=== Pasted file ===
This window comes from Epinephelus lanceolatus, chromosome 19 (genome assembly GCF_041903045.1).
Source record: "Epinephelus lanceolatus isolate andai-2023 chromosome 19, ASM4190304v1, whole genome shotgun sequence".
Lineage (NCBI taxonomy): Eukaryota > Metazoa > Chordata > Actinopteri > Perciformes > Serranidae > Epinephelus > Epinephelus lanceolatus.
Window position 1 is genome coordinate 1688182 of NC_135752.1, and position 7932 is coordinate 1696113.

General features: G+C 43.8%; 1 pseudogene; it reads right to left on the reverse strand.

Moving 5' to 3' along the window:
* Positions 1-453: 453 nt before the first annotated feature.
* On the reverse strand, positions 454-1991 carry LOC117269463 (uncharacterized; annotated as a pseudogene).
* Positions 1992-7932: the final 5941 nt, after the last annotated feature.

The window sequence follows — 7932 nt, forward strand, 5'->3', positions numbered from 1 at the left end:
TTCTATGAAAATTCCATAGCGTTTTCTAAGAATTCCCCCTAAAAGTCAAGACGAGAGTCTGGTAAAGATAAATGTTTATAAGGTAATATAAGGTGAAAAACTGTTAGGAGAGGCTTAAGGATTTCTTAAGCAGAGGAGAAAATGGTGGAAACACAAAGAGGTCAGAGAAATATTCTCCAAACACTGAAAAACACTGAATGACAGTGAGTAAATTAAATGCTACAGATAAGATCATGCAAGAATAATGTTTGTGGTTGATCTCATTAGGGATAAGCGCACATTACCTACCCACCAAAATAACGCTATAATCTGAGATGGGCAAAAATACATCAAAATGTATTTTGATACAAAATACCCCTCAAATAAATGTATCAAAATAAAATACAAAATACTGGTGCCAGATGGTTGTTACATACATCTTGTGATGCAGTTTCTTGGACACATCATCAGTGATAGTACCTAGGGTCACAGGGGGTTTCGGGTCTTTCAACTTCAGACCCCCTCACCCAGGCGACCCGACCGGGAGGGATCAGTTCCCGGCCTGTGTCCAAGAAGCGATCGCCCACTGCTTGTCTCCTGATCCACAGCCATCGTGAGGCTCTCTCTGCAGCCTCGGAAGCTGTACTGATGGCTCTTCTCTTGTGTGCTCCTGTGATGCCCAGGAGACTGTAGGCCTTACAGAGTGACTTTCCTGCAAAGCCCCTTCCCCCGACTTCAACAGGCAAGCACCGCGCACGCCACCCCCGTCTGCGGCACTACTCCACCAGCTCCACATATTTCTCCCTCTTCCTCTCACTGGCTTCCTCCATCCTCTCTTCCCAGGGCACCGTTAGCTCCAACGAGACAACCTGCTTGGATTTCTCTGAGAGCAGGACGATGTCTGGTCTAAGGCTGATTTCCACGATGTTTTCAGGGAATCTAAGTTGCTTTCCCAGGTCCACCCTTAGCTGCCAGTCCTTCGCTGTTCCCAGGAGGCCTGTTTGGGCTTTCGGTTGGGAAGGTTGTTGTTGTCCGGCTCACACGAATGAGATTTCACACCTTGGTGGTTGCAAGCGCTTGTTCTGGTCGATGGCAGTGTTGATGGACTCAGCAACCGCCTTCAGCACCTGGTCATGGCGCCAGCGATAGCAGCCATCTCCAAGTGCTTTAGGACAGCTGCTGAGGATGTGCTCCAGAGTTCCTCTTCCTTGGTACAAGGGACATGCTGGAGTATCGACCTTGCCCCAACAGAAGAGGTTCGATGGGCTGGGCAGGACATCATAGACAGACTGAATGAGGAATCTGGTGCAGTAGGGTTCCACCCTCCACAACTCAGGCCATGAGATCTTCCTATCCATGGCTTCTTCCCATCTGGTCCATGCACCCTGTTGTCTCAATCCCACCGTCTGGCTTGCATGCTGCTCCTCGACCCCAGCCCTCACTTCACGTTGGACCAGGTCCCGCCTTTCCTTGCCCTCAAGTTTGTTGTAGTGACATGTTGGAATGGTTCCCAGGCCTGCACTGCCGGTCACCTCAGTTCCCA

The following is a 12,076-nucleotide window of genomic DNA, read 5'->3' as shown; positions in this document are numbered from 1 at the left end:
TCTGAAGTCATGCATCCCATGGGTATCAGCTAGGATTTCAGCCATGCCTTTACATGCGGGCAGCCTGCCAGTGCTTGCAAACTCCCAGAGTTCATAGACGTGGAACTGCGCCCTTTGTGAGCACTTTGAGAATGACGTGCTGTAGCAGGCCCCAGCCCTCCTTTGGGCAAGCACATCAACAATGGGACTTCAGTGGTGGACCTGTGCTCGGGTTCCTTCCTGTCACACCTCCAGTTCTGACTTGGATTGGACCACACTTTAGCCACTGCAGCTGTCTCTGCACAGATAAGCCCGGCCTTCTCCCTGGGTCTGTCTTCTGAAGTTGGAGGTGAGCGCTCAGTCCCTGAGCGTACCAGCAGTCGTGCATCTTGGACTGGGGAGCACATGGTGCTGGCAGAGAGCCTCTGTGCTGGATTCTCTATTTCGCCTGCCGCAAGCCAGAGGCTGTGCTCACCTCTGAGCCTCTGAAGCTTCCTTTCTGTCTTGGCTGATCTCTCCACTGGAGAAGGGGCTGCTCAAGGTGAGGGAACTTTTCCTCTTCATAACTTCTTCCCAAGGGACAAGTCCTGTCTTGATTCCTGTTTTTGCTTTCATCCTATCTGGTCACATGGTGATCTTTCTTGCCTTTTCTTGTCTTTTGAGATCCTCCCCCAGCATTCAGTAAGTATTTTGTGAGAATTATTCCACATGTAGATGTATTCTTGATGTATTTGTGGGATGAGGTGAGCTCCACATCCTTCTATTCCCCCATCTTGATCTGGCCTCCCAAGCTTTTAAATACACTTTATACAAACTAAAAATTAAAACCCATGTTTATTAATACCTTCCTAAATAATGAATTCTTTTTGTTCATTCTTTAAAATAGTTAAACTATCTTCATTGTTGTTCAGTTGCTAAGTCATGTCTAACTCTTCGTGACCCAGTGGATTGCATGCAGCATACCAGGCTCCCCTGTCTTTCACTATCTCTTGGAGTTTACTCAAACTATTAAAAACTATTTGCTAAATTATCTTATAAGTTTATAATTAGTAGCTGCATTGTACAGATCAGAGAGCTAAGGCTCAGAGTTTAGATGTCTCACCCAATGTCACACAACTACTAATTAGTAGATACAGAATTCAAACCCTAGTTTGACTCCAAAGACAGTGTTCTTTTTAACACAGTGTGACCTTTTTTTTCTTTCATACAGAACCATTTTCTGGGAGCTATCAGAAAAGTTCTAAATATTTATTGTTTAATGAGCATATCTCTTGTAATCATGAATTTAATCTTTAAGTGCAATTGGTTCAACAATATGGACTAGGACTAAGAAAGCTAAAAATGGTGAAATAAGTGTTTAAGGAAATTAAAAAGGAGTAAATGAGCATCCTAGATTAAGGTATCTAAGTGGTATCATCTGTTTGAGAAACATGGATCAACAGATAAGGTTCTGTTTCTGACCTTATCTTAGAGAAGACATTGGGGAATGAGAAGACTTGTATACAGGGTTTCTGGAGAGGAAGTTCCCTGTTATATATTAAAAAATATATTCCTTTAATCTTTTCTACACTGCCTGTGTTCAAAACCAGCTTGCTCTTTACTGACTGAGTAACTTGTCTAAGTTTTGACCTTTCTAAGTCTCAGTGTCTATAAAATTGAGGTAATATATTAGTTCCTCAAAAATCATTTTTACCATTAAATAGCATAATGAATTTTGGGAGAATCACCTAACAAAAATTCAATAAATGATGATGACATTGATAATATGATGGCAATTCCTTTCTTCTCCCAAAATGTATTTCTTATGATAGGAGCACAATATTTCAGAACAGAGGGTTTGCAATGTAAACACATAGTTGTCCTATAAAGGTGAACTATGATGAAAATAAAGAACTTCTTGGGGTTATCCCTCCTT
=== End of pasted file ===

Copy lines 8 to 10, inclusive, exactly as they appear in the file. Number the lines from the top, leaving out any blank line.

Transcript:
* On the reverse strand, positions 454-1991 carry LOC117269463 (uncharacterized; annotated as a pseudogene).
* Positions 1992-7932: the final 5941 nt, after the last annotated feature.

The window sequence follows — 7932 nt, forward strand, 5'->3', positions numbered from 1 at the left end: